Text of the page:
Amazon Discovers A Better Product Option Selector In This A/B Test
Amazon has been experimenting with different formatting of product choice selections. Think of books being customized as hardcover, audio or paperback. Think of product quantities and colors. I've been observing Amazon run a sequence of such similar tests over the last few months and here is one such experiment with at least 3 properties that now have been implemented - hinting at higher optimality.
Highlighted UI Changes From This Leak
Wider Rectangular Buttons
The first visible change is a shift towards a more button shaped choice. It looks like rectangular or wider buttons seem to be better than smaller squares. Could this be because of a bigger button size?
Secondly, we can see that the price or labels of the selection have moved inside the button in the variation. I haven't checked if in the control, the labels were clickable or not as sometimes larger hit/click areas could have a positive effect on making selections easier.
Contrast Between Selected / Unselected Options
Finally, we can also see that a higher visual contrast between unselected and selection options. More concretely, the variation has gray prices on unselected options and darker prices on the selected choice to reinforce this.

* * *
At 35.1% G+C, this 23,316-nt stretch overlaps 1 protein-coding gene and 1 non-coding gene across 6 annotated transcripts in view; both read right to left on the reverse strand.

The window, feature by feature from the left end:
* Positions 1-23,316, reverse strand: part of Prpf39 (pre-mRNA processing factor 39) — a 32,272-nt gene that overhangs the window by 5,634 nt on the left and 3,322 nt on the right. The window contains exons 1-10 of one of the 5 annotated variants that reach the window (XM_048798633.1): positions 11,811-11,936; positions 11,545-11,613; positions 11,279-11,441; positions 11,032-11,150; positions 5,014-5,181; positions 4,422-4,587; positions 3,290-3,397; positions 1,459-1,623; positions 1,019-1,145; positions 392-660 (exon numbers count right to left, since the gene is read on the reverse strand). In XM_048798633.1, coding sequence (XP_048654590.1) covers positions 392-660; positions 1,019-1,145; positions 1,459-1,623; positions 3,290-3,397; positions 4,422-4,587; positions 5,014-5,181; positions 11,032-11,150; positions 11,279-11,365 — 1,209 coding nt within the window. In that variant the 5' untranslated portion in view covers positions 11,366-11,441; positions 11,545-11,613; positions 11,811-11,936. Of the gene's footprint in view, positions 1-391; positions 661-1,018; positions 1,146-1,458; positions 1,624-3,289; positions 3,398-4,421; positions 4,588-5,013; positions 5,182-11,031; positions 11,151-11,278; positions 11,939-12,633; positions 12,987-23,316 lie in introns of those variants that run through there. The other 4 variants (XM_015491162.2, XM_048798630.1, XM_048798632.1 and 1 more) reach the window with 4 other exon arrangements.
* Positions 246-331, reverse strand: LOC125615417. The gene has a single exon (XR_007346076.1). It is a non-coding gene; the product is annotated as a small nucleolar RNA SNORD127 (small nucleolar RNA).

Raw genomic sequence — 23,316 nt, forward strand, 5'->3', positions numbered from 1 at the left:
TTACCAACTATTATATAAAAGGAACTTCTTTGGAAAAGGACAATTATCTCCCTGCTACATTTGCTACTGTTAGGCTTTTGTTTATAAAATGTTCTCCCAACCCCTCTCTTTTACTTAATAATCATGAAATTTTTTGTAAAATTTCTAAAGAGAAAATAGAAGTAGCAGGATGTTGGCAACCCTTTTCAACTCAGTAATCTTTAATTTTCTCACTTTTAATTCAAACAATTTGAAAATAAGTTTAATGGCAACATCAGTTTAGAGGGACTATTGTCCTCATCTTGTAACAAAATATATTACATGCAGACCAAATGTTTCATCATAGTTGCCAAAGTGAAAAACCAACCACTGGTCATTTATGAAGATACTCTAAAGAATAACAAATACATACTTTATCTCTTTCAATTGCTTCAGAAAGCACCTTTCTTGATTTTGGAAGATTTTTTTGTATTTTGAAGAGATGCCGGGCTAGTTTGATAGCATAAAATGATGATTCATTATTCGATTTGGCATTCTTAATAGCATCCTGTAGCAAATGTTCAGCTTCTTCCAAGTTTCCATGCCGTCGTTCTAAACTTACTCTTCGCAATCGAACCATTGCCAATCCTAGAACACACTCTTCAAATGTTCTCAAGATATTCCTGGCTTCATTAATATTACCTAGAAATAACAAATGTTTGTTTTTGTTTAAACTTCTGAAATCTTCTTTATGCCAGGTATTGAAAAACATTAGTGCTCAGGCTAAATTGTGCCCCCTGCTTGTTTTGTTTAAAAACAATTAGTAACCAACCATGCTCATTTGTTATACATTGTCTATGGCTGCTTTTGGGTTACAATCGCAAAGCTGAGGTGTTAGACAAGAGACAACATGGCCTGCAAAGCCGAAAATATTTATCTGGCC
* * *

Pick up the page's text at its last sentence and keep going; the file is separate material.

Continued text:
Has This Also Worked In Other Products?
Amazon is a beast of a company and often we can find differences in the UI between product groups. Luckily I managed to capture the same experiment on another product - like this pair of headphones.
Here we can see both the control and variation screenshots with the latter also being eventually implemented.
Should Option Labels Be Repeated Inside The Button?
Thinking further about these selector formats while glancing over other products, more questions started to surface. Specifically, is it better to include a choice label (ex: the color name, the quantity amounts, etc) inside the button or leave them outside as a subheadline? Although the referenced experiment did not control for this change (both the control and variation only used image thumbnails), I did find other products (outside this experiment) that did show labels inside the buttons. These included: book formats and product dimensions. I'll leave this as a a question, but am subtly leaning or hypothesizing that labels might be good.
What About Multiple Options?
Finally, looking through more products, I did notice another set of more complex products with at least 2 dimensions of choices. Usually in these more complex situations, the products did not show the prices. Hypothetically, it might be that showing too many conflicting prices is too confusing in such contexts. A better approach might be to simply show one price total in this case. Although it would be more interesting to see an actual experiment like this.